Day 3 of our trip was devoted to mom, so we basically hopped in and out of malls the whole day. The only kinda documentable part of it was some bland and squishy-squashy prawn salad and a little mid-night snack consisting of Serials, Chips and Cereals.
Our plan for Day 4 was to go to this place suggested by Honey (my mausi) called The London Dungeons, which was in central London. It was like a Scarehouse, if that’s the word I am looking for.
I got up by about 9:30 and I wanted to be out in an hour, as I wanted as much time in Central London as possible. But as you guys would have guessed, we didn’t leave a minute before 12:00. Which could also be attributed to the fact that, suddenly, out of nowhere, it started raining Cats and Dogs, and so my mom started toying around with the idea of ‘kya itna door ab jayein , let’s just go to an indoor place, say a mall.’ I refused before she could even think Jack Robinson. I mean, I don’t really mind a little retail therapy, but that is, if the therapy is for me.
Anyway, the moment the rain became a little lighter, we made a run for the bus stop. It didn’t rain too much on the way to the tube station, and once in the tube, we almost started illusion-ising, a clear, sunny day ahead of us. But alas, we exited the station only to be greeted by rain, and a lot of it. We took shelter in those little corridors in front of the shops, and started asking around, for the London dungeons. Within about 3 minutes, we were told by 3 different people that we should have gotten off at the London Bridge Tube Station, and so we ran back into Westminster to catch the Jubilee Line to London Bridge. The train was extremely crowded, and so we stood packed for the 5 minute journey (lunch hour traffic, I guess). By the time we reached London Bridge, the rain had somehow stopped completely. The sky was more or less clear and the weather was at its very pleasantest, so our short walk to The London Dungeons was quite refreshing.
There was a longish line in front of the place, but I knew that we would most probably be part of the next batch to go in, and all the while mom kept on trying to convince me not to waste precious time in such a scary looking place. We were taken in to the ticket counter line. The place was quite creepy, with little gargoyles and coffins and everything. Mom started having huge second thoughts but I was quite adamant about checking out this place.
It was basically a 2 and a half hour walk through the gruesome parts of the history of the city of London. The plague, Jack the Ripper, Sweeney Todd, The Fire of London etc’s scenes were created by the actors, and of course, the props. There were loads of special effects, with seats shaking, hoarse sinister whispers close to the ears, water sprays, ghosts lolly-gagging in the air and all that. My mom clutched my hand tightly all the time, so that I wouldn’t get scared of course.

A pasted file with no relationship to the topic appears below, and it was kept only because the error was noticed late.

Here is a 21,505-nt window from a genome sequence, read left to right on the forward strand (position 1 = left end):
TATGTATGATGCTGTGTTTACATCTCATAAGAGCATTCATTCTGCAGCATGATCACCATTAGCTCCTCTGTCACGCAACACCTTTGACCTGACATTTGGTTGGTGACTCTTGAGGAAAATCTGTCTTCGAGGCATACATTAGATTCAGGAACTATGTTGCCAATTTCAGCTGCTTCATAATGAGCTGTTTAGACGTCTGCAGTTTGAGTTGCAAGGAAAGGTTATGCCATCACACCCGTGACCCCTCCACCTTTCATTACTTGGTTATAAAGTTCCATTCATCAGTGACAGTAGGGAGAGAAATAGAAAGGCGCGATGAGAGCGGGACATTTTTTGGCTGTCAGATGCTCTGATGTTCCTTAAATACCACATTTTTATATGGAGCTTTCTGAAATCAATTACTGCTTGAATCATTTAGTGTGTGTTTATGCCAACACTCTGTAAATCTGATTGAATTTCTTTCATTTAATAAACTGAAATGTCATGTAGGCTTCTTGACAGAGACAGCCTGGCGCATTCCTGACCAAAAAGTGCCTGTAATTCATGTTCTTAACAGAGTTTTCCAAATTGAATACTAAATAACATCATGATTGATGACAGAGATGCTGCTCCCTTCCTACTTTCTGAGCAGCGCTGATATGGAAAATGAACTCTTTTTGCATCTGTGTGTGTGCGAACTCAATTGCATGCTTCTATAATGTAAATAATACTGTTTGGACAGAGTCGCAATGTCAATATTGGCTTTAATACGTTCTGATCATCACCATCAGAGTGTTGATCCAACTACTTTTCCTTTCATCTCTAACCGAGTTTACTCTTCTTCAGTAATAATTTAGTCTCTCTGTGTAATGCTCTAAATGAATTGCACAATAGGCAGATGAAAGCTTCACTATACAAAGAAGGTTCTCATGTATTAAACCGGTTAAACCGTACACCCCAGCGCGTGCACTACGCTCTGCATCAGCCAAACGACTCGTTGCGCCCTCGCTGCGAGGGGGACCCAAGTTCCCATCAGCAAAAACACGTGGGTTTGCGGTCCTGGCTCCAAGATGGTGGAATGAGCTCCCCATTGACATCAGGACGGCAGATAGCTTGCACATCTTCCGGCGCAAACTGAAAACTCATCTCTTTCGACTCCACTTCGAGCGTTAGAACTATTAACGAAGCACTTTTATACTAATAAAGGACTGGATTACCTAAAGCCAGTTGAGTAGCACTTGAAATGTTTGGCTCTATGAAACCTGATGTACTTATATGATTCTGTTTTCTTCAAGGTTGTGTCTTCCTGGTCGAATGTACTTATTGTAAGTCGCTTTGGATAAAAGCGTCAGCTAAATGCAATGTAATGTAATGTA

It was a great experience, & while my mind was busy experiencing, it had again forgotten all about lunch, and so we took a leisurely walk to a little diner nearby. We didn’t find anything interesting there, and so we decided to proceed down to Westminster and eat something there. And so we took the Jubilee back to Westminster, and walked down South Bank (Oh, and by the way, it had started raining again). We looked for the crepe vendor we had bought crepes from last time. But he was nowhere to be seen, and in his place sat a weird sushi stall. Well, kinda disappointed, we continued on our quest for food, and we just happened to chance upon a little waffle stall. Now, I had been watching those Travel & Living shows on breakfast and all, and the moment I set my eyes on a waffle, I fell in food love on first sight….I was smitten; and so it was quite awesome finding a waffle stall. I ordered myself a waffle with maple syrup and whipped cream, and to sum it up – it didn’t disappoint. I pigged on the waffle alone, with mom managing to get a few bites in here and there. I didn’t waste any time getting a second one, and that was shared by both of us. While we were on our way out, our eyes fell upon a delicious looking egg and mayo sandwich. We had to dig into that too, our third eatable in the last 15 minutes.
We then went on our little endeavour to look for this little 4D rollercoaster simulator which had been suggested to us by Honey. We did manage to locate the simulator, but it didn’t have the rollercoaster simulation at that time, but this car racing thing. We decided to get on anyway, but the first thing to hit us in the film credits was the year 1997. Yes, 14-year-old technology, so you can guess how it was. It was 5 minutes long, and honestly I was kind of glad it came to an end.
Anyway, we then proceeded down to this joint called E.A.T., where surprise, surprise! They had eatables. Although we were both full & it was just about 6:00, we ate anyway – to get dinner out of the way once & for all, so that I could watch 2 and a half men in peace at night. We ate some steak & stilton pie, just for good measure. I had the edge of the pie first, and by the time I reached the centre-pie good parts, I was quite full. Though I still stuffed that last little chunk of meat down my pie-hole, I didn’t exactly feel too good post that.
We then finally left to go back home, as it was at least a two-hour journey. I just listened to songs the whole way.
We went inside the house, & were quite surprised to see the summer’s harvest all on the kitchen table. I hadn’t seen so many vegetables together –cabbages & cauliflowers, lettuce & spinach, carrots & radishes, broccoli & bell peppers in various hues – all fresh from the fields. It was actually the stuff that Mausaji had got from the local weekly farmers market especially for us.
Anyway, dinner, & probably the next day’s breakfast too had been taken care of in the evening itself, and so I laid back & watched a lot of 2 & a half men re-runs before going to bed, putting an end to our Day 4 in London.